by Nicole Gonzales | Tuesday February 6, 2024
Nurse and activist Jennifer Esteen is running against incumbent Nate Miley in the race for Alameda County Board of Supervisors District 4. The two will appear on the upcoming primary election ballot on March 5 for select voters in the Tri-Valley and East Bay areas.
The Board of Supervisors is made up of five elected non-partisan leaders who work as a regional governing body. The board’s work includes appointing county officials, adopting an annual budget and awarding all public works contracts, among other duties.
The District 4 supervisor will represent portions of Pleasanton, Oakland, Castro Valley and various unincorporated areas of the county.
First elected to represent District 4 in 2000, Miley is currently serving his sixth term. The incumbent said some of his most important issues are equality, environmental justice and community safety.
“Throughout my time in elected office, I’ve fought to protect open space, strengthen our healthcare system, and create more livable and safe neighborhoods, while improving transportation, air quality, healthcare, public safety and social services,” Miley said on the official Alameda County District 4 website.
Before his election to the board, Miley served on the Oakland City Council. In 1986, he founded United Seniors of Oakland and Alameda County, an organization with the goal of empowering older adults and improving their quality of life.
In January 2023, he was appointed as president of the Board of Supervisors.
Miley has been endorsed for the March primary by Pleasanton Police Officers Association, Alameda County Supervisor David Haubert, Pleasanton Mayor Karla Brown, Dublin Mayor Melissa Hernandez, Livermore Mayor John Marchand, as well as Valerie Arkin, Jack Balch, Jeff Nibert and Julie Testa of the Pleasanton City Council.
Challenger Esteen, a registered psychiatric nurse has said her priorities include affordable housing, accessible healthcare, and funding community programs. She previously served as vice president of the Alameda Health System Board of Trustees, where she helped manage a $1 billion-plus budget for the county’s healthcare system.
“My experiences as a single mother who faced foreclosure, a psychiatric nurse, and as a board member serving our county’s public health safety net have given me a strong sense of our community’s priorities: Housing, healthcare, jobs and justice,” Esteen said on her campaign website.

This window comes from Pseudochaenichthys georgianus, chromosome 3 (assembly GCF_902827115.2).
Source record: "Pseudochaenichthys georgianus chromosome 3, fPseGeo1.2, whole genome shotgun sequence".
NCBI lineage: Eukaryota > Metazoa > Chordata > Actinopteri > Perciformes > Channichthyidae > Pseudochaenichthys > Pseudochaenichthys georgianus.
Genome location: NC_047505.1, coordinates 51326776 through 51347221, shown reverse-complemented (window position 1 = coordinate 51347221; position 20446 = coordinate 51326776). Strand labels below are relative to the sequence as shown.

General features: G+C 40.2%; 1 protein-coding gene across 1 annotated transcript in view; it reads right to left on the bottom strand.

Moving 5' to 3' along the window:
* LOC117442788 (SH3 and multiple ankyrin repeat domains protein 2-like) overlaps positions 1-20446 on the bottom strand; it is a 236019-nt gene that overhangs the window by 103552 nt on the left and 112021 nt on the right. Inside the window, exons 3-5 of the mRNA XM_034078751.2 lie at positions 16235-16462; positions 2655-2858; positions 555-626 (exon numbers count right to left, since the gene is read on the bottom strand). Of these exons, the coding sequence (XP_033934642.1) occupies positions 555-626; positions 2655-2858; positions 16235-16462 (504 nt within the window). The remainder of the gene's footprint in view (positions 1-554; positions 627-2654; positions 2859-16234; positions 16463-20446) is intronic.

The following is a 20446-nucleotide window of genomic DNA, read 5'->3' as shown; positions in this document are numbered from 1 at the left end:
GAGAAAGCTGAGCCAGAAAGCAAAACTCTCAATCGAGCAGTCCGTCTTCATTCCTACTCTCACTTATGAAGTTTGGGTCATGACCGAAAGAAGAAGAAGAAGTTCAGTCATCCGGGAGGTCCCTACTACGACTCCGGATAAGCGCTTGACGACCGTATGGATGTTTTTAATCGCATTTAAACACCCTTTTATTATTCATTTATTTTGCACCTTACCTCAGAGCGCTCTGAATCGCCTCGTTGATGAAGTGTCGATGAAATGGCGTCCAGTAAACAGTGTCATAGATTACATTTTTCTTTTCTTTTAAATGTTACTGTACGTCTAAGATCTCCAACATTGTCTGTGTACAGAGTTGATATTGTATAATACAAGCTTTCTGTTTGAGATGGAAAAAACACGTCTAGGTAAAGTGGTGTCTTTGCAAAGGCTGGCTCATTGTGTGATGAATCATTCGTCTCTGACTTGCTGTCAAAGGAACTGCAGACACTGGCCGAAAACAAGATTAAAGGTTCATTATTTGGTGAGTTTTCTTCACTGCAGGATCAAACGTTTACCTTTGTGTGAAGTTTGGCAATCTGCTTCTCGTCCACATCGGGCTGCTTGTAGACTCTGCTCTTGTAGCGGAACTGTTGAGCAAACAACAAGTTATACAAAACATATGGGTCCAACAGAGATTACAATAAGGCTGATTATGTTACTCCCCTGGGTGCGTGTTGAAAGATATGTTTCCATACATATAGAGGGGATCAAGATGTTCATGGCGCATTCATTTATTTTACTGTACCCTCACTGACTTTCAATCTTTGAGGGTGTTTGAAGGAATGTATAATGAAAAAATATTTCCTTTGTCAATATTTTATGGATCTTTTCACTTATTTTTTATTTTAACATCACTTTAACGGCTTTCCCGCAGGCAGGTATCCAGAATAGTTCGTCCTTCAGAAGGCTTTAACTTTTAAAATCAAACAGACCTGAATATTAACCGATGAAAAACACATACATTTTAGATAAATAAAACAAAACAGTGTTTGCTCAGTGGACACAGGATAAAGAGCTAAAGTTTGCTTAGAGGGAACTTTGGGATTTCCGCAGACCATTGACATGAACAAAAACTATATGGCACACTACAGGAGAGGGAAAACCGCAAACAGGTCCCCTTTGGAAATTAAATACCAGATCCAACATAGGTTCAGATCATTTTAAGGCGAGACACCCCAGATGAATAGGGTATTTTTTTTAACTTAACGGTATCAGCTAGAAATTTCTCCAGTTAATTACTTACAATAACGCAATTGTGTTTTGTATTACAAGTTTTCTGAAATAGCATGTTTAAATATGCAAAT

The candidate has been endorsed by East Bay Stonewall Democratic Club, Livermore City Councilmember Brittni Kiick and several community activists.
Esteen would be the first openly LGBTQ+ identifying individual on the Alameda County Board of Supervisors if she were elected.
“It’s my pleasure to serve the county already in several capacities,” Esteen said in a public District 4 forum hosted by the Hayward Democratic Club. The challenger emphasized her personal and professional experiences, and explained how her perspective would positively impact the county.
“The county body is the body that actually manages and governs our public health system, our mental health system, social services, the housing and homeless services that our residents either receive or don’t, also our criminal legal system,” Esteen said. “As a psychiatric registered nurse, it has been my duty to make sure people who have needs get provided that care. I have a unique set of skills that the county body is in need of.”
Esteen further stated that she is running to combat a lack of appropriate leadership within Alameda County.
“The county has a violence prevention program that was developed in 2005 that was never invested in. That’s another failure of leadership. In order for us to make sure all of Alameda County is safe … we have to invest in violence prevention measures,” she said.
During the same forum, Miley shared with the public his reasoning to run for District 4 Supervisor once again.
“I’m running for reelection because when I was elected in 2020, I didn’t realize that Supervisor Haggerty would be retiring. And frankly, none of us knew that our dear Supervisor Wilma Chan or Supervisor Richard Valle would be passing away. We’ve lost three established leaders since I was reelected,” Miley said.
“I think it’s important that we have continuity and seasoned experience, someone who has relationships not just here in this county but throughout the entire greater Bay Area. That I think is extremely important,” he added. “There are many things I want to continue to do also, prioritizing mental health, making sure our neighborhoods are safe, working on affordable housing. I want to keep working on all those issues and delivering quality services to our area.”